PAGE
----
Syria women prisoners a ‘weapon of war’: Rights groups
The report contains testimony from dozens of former prisoners
Women prisoners in Syrian government jails are used as a “weapon of war,” a network of rights groups said in a report Monday, documenting sexual abuse and torture of detainees.
The report published by the Euro-Mediterranean Human Rights Network (EMHRN) documents what it describes as “arbitrary” detentions and contains testimony from dozens of former prisoners.
“Women have been increasingly weaponised in Syria’s ongoing bloody war, with dire repercussions for the country’s social fabric and the prospect of ending the conflict,” the report wrote.
EMHRN released the report on the eve of a meeting in Geneva on Tuesday of the U.N. Rights Council which is expected to address the rights situation in Syria.
The 42-page report, entitled “Detention of Women in Syria: A Weapon of War and Torture,” documents the cases of pregnant women held in jail and of mothers imprisoned with children under the age of 18.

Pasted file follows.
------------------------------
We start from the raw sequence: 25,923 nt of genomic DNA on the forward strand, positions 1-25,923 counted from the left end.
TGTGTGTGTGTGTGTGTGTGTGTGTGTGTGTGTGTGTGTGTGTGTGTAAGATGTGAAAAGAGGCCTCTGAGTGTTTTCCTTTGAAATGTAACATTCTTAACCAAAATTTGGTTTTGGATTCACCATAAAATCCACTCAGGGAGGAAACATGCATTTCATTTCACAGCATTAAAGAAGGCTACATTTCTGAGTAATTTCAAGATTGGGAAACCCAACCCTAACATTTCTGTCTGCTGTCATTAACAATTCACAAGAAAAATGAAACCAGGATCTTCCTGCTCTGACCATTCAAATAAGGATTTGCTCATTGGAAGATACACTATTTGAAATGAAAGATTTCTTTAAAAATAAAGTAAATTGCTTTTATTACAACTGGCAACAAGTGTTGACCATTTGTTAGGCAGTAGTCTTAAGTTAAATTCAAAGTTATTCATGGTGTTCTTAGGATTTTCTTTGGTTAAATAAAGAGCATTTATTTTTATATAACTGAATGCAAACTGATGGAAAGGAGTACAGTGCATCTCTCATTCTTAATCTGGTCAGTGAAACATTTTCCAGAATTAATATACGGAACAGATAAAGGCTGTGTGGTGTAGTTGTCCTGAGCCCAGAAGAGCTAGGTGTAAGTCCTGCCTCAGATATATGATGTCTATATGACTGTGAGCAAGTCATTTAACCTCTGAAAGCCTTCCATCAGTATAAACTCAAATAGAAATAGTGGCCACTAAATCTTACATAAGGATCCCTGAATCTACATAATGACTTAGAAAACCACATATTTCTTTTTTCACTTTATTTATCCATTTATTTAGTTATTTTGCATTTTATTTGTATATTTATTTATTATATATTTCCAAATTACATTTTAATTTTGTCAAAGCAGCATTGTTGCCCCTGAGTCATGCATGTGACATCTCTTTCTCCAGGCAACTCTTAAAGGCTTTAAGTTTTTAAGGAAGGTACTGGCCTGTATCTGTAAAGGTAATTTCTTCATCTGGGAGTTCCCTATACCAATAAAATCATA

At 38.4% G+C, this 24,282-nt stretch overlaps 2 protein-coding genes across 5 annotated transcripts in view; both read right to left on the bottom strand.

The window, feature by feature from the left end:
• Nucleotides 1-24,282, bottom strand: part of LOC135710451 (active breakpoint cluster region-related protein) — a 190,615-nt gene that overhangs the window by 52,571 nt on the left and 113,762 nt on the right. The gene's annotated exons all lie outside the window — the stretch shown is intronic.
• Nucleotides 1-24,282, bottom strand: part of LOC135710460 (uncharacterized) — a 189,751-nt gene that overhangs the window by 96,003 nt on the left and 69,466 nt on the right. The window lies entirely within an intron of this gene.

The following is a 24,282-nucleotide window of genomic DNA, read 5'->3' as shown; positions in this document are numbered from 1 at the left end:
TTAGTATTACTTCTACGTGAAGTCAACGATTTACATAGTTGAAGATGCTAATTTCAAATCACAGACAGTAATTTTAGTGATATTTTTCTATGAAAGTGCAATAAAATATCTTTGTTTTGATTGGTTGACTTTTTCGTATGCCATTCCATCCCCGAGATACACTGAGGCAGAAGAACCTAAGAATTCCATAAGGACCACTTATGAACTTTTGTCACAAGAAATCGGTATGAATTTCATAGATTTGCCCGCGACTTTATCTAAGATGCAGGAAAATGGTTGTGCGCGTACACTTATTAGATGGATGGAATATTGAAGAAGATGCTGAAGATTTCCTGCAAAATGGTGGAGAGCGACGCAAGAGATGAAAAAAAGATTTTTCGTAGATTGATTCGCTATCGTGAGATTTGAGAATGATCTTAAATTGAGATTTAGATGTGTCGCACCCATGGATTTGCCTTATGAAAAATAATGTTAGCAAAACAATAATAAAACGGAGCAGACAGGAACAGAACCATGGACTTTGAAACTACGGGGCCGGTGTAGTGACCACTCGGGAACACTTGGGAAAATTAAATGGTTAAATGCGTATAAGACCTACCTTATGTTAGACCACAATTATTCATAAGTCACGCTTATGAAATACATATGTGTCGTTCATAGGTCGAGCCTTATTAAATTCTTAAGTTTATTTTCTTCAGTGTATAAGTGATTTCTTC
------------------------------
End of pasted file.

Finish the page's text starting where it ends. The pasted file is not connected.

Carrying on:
The report details “horrendous violations perpetrated against women by the Syrian government... in a widespread and systematic manner, as well as the use of women as bargaining chips in hostage exchanges with anti-governmental armed groups.”
Women held in Syrian government prisons are subjected to “various forms of deprivation, threats, solitary confinement, as well as different forms of torture, including rape and sexual harassment,” it said.
Their ordeal continues long after they are freed, it said, citing people sacked from their jobs, others who were rejected by their families or forced to divorce their husbands.
Laila, a 38-year-old activist and mother of two jailed in 2013, recalled her interrogation “in a cold room full of rats” saying she was made to stand naked and was menstruating at the time.
Another prisoner, Sawsan, said she was raped by 10 members of the security forces -- the first time in front of her 16-year-old son.
Other women said they were forced to make false confessions and to say they had practiced “jihad sex” with rebels fighting the regime.
EMHRN president Michel Tubiana urged the international community to exert “intense efforts” to help such women.
“Intense efforts need to be made at international level in order to provide women who have been exposed to grave violations with adequate rehabilitation and protection mechanisms,” he said.
The Britain-based Syrian Observatory for Human Rights estimates that more than 200,000 people, including thousands of women, are held in Syrian regime detention centers.
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